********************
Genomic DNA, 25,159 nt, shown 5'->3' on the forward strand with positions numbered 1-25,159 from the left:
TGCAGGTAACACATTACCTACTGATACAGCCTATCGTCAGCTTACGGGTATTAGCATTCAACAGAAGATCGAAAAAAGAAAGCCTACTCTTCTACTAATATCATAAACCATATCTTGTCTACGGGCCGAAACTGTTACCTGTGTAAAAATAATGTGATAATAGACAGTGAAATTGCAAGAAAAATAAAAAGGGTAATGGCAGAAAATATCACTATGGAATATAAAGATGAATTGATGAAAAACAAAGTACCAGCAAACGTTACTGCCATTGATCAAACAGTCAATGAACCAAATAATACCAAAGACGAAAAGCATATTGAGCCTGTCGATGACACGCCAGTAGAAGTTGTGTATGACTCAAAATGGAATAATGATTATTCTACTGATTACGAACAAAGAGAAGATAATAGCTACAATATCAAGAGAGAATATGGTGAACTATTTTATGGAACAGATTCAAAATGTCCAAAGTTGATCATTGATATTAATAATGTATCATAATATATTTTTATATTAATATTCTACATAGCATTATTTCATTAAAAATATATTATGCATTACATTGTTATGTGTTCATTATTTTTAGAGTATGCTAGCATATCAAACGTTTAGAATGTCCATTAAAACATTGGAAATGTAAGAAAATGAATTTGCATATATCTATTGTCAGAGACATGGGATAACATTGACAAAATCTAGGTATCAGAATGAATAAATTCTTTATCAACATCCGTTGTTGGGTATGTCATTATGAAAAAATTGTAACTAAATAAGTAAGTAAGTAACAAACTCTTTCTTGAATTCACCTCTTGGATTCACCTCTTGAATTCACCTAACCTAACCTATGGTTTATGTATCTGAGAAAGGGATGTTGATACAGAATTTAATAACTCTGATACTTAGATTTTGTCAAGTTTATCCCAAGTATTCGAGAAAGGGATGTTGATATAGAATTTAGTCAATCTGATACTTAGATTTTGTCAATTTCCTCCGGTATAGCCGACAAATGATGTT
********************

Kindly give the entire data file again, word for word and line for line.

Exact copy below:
Genomic DNA, 25,159 nt, shown 5'->3' on the forward strand with positions numbered 1-25,159 from the left:
TGCAGGTAACACATTACCTACTGATACAGCCTATCGTCAGCTTACGGGTATTAGCATTCAACAGAAGATCGAAAAAAGAAAGCCTACTCTTCTACTAATATCATAAACCATATCTTGTCTACGGGCCGAAACTGTTACCTGTGTAAAAATAATGTGATAATAGACAGTGAAATTGCAAGAAAAATAAAAAGGGTAATGGCAGAAAATATCACTATGGAATATAAAGATGAATTGATGAAAAACAAAGTACCAGCAAACGTTACTGCCATTGATCAAACAGTCAATGAACCAAATAATACCAAAGACGAAAAGCATATTGAGCCTGTCGATGACACGCCAGTAGAAGTTGTGTATGACTCAAAATGGAATAATGATTATTCTACTGATTACGAACAAAGAGAAGATAATAGCTACAATATCAAGAGAGAATATGGTGAACTATTTTATGGAACAGATTCAAAATGTCCAAAGTTGATCATTGATATTAATAATGTATCATAATATATTTTTATATTAATATTCTACATAGCATTATTTCATTAAAAATATATTATGCATTACATTGTTATGTGTTCATTATTTTTAGAGTATGCTAGCATATCAAACGTTTAGAATGTCCATTAAAACATTGGAAATGTAAGAAAATGAATTTGCATATATCTATTGTCAGAGACATGGGATAACATTGACAAAATCTAGGTATCAGAATGAATAAATTCTTTATCAACATCCGTTGTTGGGTATGTCATTATGAAAAAATTGTAACTAAATAAGTAAGTAAGTAACAAACTCTTTCTTGAATTCACCTCTTGGATTCACCTCTTGAATTCACCTAACCTAACCTATGGTTTATGTATCTGAGAAAGGGATGTTGATACAGAATTTAATAACTCTGATACTTAGATTTTGTCAAGTTTATCCCAAGTATTCGAGAAAGGGATGTTGATATAGAATTTAGTCAATCTGATACTTAGATTTTGTCAATTTCCTCCGGTATAGCCGACAAATGATGTT